Yesterday we headed off to hoity-toity Chelsea to check out the ‘Out Of Focus: Photography’ exhibition at the Saatchi Gallery, on the Kings Road, Chelsea, south-west London.
Saachi’s King’s Road gallery is located in part of the old Duke of York’s Headquarters, a Grade II listed building completed in 1801.
After the site was sold to Cadogan Estates by the Ministry of Defence in 2000, the area has been renamed Duke of York Square with the Saatchi Gallery relocating there in 2008.
Opening on October 9, 2008, the space was described by the Observer as one of “the most beautiful art spaces in London“, and features 15 equally-proportioned exhibition spaces “as light, as high, and as beautifully proportioned as any in London”.
Although there’s a lot to hate about the Thatcher loving Saatchi’s, credit has to be given to them providing the only completely free-entry contemporary art museum of its size in the world. And it is a really lovely space.
That said, I found most of the exhibition hugely disappointing, showing a seemingly random collection of 37 photographers/photo-artists.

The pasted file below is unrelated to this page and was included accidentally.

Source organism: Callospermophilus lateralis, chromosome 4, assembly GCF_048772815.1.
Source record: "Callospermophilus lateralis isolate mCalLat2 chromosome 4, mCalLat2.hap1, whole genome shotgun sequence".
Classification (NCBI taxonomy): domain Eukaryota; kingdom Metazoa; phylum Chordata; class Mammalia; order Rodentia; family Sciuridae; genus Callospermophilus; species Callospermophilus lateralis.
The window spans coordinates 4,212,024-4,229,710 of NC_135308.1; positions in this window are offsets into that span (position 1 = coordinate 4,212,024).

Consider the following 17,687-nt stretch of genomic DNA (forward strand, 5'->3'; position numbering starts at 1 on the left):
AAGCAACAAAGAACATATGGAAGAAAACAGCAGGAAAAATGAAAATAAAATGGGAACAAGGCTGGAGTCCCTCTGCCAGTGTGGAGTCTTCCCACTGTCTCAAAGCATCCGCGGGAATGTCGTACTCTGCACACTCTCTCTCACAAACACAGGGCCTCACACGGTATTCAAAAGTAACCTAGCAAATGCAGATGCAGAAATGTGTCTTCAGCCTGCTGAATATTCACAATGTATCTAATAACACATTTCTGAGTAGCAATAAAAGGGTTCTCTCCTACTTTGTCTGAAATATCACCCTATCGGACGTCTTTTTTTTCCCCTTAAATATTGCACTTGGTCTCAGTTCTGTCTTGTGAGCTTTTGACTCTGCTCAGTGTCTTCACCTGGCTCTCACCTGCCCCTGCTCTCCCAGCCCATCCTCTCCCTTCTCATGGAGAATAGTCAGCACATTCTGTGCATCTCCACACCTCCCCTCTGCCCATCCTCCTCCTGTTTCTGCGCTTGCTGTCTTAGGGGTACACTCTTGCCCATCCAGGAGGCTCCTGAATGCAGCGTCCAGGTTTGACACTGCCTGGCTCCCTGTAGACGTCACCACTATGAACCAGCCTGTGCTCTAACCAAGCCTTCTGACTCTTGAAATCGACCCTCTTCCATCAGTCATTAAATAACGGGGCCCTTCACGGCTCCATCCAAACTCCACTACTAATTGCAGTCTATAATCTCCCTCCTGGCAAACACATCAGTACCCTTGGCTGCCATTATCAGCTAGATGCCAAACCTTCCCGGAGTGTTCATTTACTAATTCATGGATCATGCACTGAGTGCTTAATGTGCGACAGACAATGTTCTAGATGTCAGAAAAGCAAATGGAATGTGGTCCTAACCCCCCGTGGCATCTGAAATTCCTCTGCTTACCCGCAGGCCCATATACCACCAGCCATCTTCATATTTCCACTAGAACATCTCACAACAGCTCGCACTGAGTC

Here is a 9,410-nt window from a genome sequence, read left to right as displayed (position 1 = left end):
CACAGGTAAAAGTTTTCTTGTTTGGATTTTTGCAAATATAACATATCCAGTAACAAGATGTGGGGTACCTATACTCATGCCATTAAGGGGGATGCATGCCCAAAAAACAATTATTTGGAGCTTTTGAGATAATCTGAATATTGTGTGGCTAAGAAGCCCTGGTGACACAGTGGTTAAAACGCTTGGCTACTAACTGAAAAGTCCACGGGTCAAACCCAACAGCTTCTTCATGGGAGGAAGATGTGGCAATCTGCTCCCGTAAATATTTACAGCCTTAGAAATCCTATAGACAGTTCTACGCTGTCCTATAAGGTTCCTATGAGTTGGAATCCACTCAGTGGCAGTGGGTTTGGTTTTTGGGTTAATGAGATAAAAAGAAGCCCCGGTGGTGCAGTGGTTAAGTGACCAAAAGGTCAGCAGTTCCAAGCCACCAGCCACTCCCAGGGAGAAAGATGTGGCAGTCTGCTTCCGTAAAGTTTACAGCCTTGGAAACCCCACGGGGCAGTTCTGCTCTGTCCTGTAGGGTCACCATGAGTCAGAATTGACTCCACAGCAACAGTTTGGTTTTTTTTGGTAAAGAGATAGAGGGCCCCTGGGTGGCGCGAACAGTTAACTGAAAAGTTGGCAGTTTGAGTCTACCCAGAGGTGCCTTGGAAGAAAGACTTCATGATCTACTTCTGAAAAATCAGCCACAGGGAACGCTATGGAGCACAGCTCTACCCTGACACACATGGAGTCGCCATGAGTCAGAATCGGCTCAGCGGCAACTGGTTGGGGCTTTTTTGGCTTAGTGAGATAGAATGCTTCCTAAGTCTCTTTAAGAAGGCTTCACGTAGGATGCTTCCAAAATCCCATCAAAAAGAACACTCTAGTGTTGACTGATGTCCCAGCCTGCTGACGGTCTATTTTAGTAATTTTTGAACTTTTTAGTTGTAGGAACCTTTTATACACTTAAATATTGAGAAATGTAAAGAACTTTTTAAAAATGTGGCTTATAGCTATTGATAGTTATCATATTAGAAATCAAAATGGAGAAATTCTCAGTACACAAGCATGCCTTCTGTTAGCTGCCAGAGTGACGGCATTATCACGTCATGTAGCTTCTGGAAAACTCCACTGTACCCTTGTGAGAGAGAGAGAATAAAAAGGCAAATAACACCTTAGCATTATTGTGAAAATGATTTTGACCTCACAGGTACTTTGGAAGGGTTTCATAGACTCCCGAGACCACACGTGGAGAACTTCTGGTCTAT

With no unifying message or theme to the exhibition, the experience felt a little bit muddled and some of the work on display failed to move me in any way at all – and I normally soak up any kind of photography.
Taking a rest, first floor.
A big pixellated cat with clothes pegs.
I found the top floor to offer the most compelling collection of work – and this wasn’t part of the exhibition.
I loved Ana Tzarev’s painting and huge, glossy flower sculpture that begged to be touched (I resisted – just!).
I particularly liked the Google Student Photography competition too – in fact, I preferred much of the work there to what was on offer downstairs.
The basement contains Richard Wilson’s rightly acclaimed 20:50 installation, a cunning poiece of work that decieves the senses:
Viewed from the entrance platform 20:50 appears as a holographic field: simultaneously a polished floor, infinite clear pool, an expansive and indefinable virtual space that clinically absorbs and mirrors the gallery architecture. The room is in fact entirely flooded in oil. [Saachi]
Duke of York’s HQ
10am-6pm, 7 days a week, last entry 5:30pm